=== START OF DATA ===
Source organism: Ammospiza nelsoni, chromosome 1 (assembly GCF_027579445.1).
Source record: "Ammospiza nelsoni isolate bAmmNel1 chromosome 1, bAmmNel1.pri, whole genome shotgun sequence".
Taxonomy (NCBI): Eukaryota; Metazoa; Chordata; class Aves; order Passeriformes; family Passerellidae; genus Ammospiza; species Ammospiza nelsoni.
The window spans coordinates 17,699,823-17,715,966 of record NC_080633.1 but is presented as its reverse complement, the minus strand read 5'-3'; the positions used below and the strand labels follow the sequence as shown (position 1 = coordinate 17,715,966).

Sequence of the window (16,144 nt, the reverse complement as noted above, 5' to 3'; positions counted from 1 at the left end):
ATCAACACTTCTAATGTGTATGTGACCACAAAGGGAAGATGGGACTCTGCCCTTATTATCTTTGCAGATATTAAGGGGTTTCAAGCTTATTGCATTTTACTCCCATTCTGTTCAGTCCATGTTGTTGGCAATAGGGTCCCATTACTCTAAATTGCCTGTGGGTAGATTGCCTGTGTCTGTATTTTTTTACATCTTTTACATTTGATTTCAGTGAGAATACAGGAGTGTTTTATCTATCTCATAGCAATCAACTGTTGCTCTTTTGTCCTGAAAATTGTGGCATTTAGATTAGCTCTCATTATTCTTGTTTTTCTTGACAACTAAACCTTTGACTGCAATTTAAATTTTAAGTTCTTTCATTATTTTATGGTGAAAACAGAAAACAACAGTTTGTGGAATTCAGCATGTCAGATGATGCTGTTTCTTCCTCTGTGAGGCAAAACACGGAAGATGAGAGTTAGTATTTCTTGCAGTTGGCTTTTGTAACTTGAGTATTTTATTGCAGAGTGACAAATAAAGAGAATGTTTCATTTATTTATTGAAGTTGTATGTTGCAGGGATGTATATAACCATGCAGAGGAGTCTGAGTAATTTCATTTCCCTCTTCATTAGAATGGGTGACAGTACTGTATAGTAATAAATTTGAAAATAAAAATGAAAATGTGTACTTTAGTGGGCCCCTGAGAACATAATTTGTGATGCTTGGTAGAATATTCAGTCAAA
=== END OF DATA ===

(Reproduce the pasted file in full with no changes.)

Source organism: Ammospiza nelsoni, chromosome 1 (assembly GCF_027579445.1).
Source record: "Ammospiza nelsoni isolate bAmmNel1 chromosome 1, bAmmNel1.pri, whole genome shotgun sequence".
Taxonomy (NCBI): Eukaryota; Metazoa; Chordata; class Aves; order Passeriformes; family Passerellidae; genus Ammospiza; species Ammospiza nelsoni.
The window spans coordinates 17,699,823-17,715,966 of record NC_080633.1 but is presented as its reverse complement, the minus strand read 5'-3'; the positions used below and the strand labels follow the sequence as shown (position 1 = coordinate 17,715,966).

Sequence of the window (16,144 nt, the reverse complement as noted above, 5' to 3'; positions counted from 1 at the left end):
ATCAACACTTCTAATGTGTATGTGACCACAAAGGGAAGATGGGACTCTGCCCTTATTATCTTTGCAGATATTAAGGGGTTTCAAGCTTATTGCATTTTACTCCCATTCTGTTCAGTCCATGTTGTTGGCAATAGGGTCCCATTACTCTAAATTGCCTGTGGGTAGATTGCCTGTGTCTGTATTTTTTTACATCTTTTACATTTGATTTCAGTGAGAATACAGGAGTGTTTTATCTATCTCATAGCAATCAACTGTTGCTCTTTTGTCCTGAAAATTGTGGCATTTAGATTAGCTCTCATTATTCTTGTTTTTCTTGACAACTAAACCTTTGACTGCAATTTAAATTTTAAGTTCTTTCATTATTTTATGGTGAAAACAGAAAACAACAGTTTGTGGAATTCAGCATGTCAGATGATGCTGTTTCTTCCTCTGTGAGGCAAAACACGGAAGATGAGAGTTAGTATTTCTTGCAGTTGGCTTTTGTAACTTGAGTATTTTATTGCAGAGTGACAAATAAAGAGAATGTTTCATTTATTTATTGAAGTTGTATGTTGCAGGGATGTATATAACCATGCAGAGGAGTCTGAGTAATTTCATTTCCCTCTTCATTAGAATGGGTGACAGTACTGTATAGTAATAAATTTGAAAATAAAAATGAAAATGTGTACTTTAGTGGGCCCCTGAGAACATAATTTGTGATGCTTGGTAGAATATTCAGTCAAA